BEIJING — The Chinese Foreign Ministry is not known for its sense of humor. But when the Trump administration announced plans to impose $50 billion worth of tariffs, it issued an unusually tart response.

On Tuesday, the White House warned that it plans to hit Chinese electronic, aerospace and machinery products with billions in fresh duties, the latest twist in what is shaping up to be a major conflict over trade. Many in the United States worry that protectionist measures threaten supply chains and could mean higher prices for American consumers.

China swiftly hit back with a warning of its own that U.S. tariffs will be met with comparable measures from Beijing. Tucked into the Chinese Embassy’s response, between references to win-win cooperation and referrals to the World Trade Organization, was this understated bit of shade: “As the Chinese saying goes, it is only polite to reciprocate.”

For a country whose official communications lean heavily on bland rhetoric, the quiet quip read like a late-night comedian’s zinger.

A few hours later, China did, in fact, reciprocate and showed it was not joking around, threatening $50 billion in tariffs on U.S. goods if the Trump administration does not back down, in what many see as a step toward an all-out trade war. 

On April 3, President Trump alleged China forged a $500 billion trade deficit with the U.S., just days after the two countries hit each other with tariffs. (The Washington Post)

The plan it outlined Wednesday would hit 106 U.S. products — including such big-ticket trade categories as soybeans, cars and some airplanes — with 25 percent levies.

Also included on the long, and in many cases oddly specific, list published on the Foreign Ministry website are beef, with and without bones; dried cranberries; fresh and frozen orange juice; various forms of tobacco (tobacco waste, hookah tobacco, tobacco cigars, partially or totally deterred tobacco stems), whiskies (no details provided); and chemicals (liquefied propane, primary shaped polycarbonate, etc.).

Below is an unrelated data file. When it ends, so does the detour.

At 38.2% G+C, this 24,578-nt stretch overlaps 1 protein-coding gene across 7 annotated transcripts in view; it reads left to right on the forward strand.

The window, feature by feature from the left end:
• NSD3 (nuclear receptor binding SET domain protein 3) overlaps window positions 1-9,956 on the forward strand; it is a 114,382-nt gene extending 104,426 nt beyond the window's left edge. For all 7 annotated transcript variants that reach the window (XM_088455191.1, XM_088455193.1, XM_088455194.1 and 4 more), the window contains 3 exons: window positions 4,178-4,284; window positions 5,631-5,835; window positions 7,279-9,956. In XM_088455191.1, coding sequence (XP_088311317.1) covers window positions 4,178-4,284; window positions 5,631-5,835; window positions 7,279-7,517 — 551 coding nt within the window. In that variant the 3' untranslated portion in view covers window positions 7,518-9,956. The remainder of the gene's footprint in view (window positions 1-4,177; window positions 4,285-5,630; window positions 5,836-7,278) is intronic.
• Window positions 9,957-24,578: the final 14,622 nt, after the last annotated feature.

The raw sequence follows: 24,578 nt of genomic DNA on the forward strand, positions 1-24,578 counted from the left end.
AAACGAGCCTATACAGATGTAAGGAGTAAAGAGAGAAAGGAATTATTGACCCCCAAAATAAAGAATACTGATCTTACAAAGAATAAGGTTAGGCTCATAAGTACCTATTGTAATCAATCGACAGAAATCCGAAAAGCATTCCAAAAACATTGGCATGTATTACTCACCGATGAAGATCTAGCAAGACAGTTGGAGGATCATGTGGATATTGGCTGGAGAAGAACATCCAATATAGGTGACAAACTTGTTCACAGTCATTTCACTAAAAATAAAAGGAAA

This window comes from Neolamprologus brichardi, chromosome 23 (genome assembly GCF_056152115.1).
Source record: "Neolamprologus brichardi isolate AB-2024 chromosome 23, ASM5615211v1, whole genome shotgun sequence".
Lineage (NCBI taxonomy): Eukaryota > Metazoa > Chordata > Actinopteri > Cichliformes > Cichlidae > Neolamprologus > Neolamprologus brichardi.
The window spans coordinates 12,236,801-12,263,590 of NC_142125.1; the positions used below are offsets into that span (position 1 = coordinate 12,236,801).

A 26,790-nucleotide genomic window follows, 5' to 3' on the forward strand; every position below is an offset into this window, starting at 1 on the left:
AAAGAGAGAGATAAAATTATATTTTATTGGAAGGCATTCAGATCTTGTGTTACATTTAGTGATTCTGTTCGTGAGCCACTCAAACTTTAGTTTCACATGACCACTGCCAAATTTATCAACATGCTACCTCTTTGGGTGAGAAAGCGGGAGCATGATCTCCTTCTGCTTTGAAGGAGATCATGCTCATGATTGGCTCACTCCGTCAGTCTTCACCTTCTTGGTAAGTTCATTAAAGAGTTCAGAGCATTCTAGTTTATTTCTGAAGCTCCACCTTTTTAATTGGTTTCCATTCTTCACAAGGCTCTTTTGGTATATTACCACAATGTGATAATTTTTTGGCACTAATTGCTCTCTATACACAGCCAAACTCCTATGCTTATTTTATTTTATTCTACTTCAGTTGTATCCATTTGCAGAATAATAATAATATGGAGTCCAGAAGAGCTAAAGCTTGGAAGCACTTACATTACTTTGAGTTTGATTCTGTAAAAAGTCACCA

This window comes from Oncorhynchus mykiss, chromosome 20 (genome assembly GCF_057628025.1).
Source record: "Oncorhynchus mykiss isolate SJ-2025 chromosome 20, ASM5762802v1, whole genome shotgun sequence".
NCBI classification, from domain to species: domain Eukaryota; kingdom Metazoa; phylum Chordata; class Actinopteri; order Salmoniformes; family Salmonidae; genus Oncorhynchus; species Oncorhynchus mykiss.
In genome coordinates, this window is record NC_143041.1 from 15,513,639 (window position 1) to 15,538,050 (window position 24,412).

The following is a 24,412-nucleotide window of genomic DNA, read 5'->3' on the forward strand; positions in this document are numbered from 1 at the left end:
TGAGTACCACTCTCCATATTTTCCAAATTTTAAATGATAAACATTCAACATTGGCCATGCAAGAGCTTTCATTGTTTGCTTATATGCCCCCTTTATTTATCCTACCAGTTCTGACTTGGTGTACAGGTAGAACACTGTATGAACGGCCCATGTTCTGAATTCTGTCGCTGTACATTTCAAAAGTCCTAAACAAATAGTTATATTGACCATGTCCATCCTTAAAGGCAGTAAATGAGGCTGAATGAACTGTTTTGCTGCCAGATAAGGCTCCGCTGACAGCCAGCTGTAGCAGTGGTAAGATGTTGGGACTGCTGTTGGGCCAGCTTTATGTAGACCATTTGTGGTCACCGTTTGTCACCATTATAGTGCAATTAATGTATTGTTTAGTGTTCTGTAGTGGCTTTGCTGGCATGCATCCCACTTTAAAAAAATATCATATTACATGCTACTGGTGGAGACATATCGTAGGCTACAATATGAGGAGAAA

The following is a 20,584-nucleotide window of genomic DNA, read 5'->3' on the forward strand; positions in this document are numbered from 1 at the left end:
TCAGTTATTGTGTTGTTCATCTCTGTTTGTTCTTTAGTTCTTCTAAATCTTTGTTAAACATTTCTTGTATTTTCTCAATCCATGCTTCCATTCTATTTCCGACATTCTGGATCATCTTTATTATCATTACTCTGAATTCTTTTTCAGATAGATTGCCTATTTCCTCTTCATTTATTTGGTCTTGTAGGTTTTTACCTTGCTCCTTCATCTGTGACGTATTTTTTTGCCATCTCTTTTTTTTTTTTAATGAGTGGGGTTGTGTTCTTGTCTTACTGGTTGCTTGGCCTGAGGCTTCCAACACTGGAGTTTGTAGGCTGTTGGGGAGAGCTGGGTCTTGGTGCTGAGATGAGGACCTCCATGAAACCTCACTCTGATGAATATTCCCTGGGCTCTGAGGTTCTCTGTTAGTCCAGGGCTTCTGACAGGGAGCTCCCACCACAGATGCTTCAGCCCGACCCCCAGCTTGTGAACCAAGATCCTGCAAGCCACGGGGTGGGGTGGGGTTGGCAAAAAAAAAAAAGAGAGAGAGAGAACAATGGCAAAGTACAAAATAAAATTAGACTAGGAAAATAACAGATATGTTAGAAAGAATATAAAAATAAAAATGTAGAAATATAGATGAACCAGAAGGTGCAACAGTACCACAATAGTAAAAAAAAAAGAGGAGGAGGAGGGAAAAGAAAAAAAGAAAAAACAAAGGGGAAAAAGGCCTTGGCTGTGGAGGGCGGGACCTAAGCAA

The move sent markets tumbling and intensified fears of an escalating series of moves on China-U.S. trade. 

Chinese officials and analysts say China is demonstrating that it has no intention of bowing to pressure from President Trump.

Wei Jianguo, a former vice minister of commerce, said the key to understanding Beijing's response is “same proportion, same scale and same intensity.”

“That means we will retaliate with the same strength,” he said. “Whatever the total value of trade the United States targets, we will target the same amount. If it’s in the form of tariffs, we will do the same.”

The prospect of a tit-for-tat economic battle between the world’s two largest economies? Not funny at all.

Luna Lin in Beijing contributed to this report. 

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China imposed tariffs on 128 U.S. goods on April 2. The move is retaliation for tariffs President Trump announced on Chinese aluminum and steel. (Victoria Walker/The Washington Post)